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Lee's Kar-Go Reaps the Returns of Electronic Ordering


BLUEFIELD, Va. -- In 1995, Lee's Kar-Go only had one 1,500-square-foot store in Falls Mills, Va., which opened in 1987. But understanding the important role technology played in the c-store industry, owner Rocky Lee implemented a point-of-sale (POS) system with scanning for all store categories to gain better control over his inventory. By 1999, he decided to expand and bought a second location -- however, it was 100 miles away.

"At the time, we wanted to grow, and we had to go where a store was available matching our criteria," Lee explained. "In 1999, nobody was selling. They were buying and building."

The search took him to Claudville, Va., where he opened a 2,400-square-foot store. Because of the distance between locations, though, inventory often presented a challenge.

"If I couldn't get someone working at the store capable of creating an order, then I would have to drive the 100 miles myself to actually walk the store, scan things and write up an order," he told CSNews Online.

By 2008, Lee knew it was time to upgrade the POS system and turned to ECR Software's Catapult POS system, which allowed the company to incorporate electronic payments and integrate the pump controller with the POS, and included ECR's LogicSync Supplier Gateway for the back office. It was the Supplier Gateway that saved him the 100-mile drive.

Now, Lee can generate and submit orders to vendors electronically. The system creates a suggested order based on what has been sold in the store, and automatically generates a purchase order. It also generates a worksheet to show any cost changes or shortages, and the order can be tracked via the program's dashboard. Lee is utilizing the system with his distributor, H.T. Hackney, as well as a candy vendor, Layman Candy in Roanoke, Va.

"The gateway allows them to communicate with item numbers and UPCs, and they will know what I have in my system and what I don't," he said.

Instead of walking the store and either scanning the shelves with a handheld, or faxing in the order -- and then driving 100 miles to do the same at the second store -- he can create an order in minutes for both locations.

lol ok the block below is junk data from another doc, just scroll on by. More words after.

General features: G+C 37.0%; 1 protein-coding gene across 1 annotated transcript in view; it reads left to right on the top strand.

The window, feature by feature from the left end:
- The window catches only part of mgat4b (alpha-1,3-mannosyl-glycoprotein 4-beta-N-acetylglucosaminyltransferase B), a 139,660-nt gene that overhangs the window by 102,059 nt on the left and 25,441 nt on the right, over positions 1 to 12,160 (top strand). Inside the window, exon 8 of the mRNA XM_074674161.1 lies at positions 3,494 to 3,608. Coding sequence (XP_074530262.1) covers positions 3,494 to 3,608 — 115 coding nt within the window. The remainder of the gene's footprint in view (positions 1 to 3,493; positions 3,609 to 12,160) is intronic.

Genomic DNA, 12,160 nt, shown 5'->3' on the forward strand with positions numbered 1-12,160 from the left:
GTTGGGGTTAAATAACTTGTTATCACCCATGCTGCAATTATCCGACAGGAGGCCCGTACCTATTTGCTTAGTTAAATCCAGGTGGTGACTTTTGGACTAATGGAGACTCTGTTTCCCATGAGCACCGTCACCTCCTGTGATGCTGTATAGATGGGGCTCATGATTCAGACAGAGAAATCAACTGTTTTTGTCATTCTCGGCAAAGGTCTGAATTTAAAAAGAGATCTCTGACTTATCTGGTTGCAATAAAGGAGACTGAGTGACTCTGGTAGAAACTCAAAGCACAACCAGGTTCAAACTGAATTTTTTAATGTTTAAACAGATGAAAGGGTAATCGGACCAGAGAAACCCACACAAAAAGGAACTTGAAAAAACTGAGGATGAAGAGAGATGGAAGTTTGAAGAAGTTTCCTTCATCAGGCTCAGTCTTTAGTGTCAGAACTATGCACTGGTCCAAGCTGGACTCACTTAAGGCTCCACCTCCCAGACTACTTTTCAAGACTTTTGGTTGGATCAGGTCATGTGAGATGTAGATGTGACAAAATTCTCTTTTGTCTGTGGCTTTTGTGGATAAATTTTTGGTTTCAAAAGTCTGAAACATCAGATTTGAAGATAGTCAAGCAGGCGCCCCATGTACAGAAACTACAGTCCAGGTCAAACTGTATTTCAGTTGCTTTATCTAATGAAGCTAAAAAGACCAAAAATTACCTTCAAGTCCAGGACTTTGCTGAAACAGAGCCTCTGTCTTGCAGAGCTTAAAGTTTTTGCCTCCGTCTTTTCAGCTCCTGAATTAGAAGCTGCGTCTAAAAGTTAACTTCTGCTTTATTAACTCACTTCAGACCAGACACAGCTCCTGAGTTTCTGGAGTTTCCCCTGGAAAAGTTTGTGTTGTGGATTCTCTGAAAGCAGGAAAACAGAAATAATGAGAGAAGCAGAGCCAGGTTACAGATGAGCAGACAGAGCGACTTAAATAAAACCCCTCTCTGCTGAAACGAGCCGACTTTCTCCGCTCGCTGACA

"There is an auto-reordering option, and I can create a purchase order for the remote store, hit my reorder button, and then 90 percent of the store is done in a minute," he said, explaining some items such as deli are entered manually. "It is a tremendous time saver, and with the cost price change worksheet, you can see any items that were altered and can make adjustments as needed. You don't have to hunt for discrepancies."

The system is easy to use, Lee said, and if needed, he can talk any of his employees through the ordering process if he were away from the store. Also, to get up and running, he only had to create a couple of test orders.

"When we signed Layman Candy, it was a seamless transition. Everything was done by ECR, and then someone called me to let me know the system was ready to use," he recalled.

In addition to ordering, the new system helps the stores when receiving product. Previously, when items arrived, an employee would physically type in the item number and quantity, in order to keep the inventory accurate. Lee had one person at each location who dedicated 30 hours a week to invoices and inventory.

Now that everything is done electronically, each person works half the time, he explained. The system also puts the store owner in control of inventory rather than relying on the vendor.

"The POS is really your store manager," Lee said. "It decides what products are sold, what promotions are starting and ending, and what cashiers can do on your machine. Many people let the vendor run the store and control what items they put out to sell, and they wind up closing because they can't sustain growth."

He recalled talking to a local c-store operator with six locations a couple years back who relied solely on the vendor to stock the stores, and a year after their conversation he filed for bankruptcy. "That shows the importance of running your own store and having control of inventory," Lee noted. "We have been able to sustain continuous growth."v Additionally, with the new system, he finds it easier to eliminate products that are no longer profitable. Before ECR, Lee wanted to discontinue a beer item sold in his stores, but it took him a couple of months to finally get it removed. Now, he can check a box off in the new software and everyone knows the item doesn't belong.

Another improvement is the decrease in out-of-stock items, as well as miss-pulls or miss-picks, where the store would order one item and receive something else. Now that the order is submitted straight from the system, the company rarely sees this problem.

"We can't help it if a vendor is out of a product, but miss-pulls or someone reading the wrong number --those mistakes went away," said Lee. "Between the savings and the increase in business, I would say the system paid for itself in about a year and a half. I would definitely spend that much again for it."

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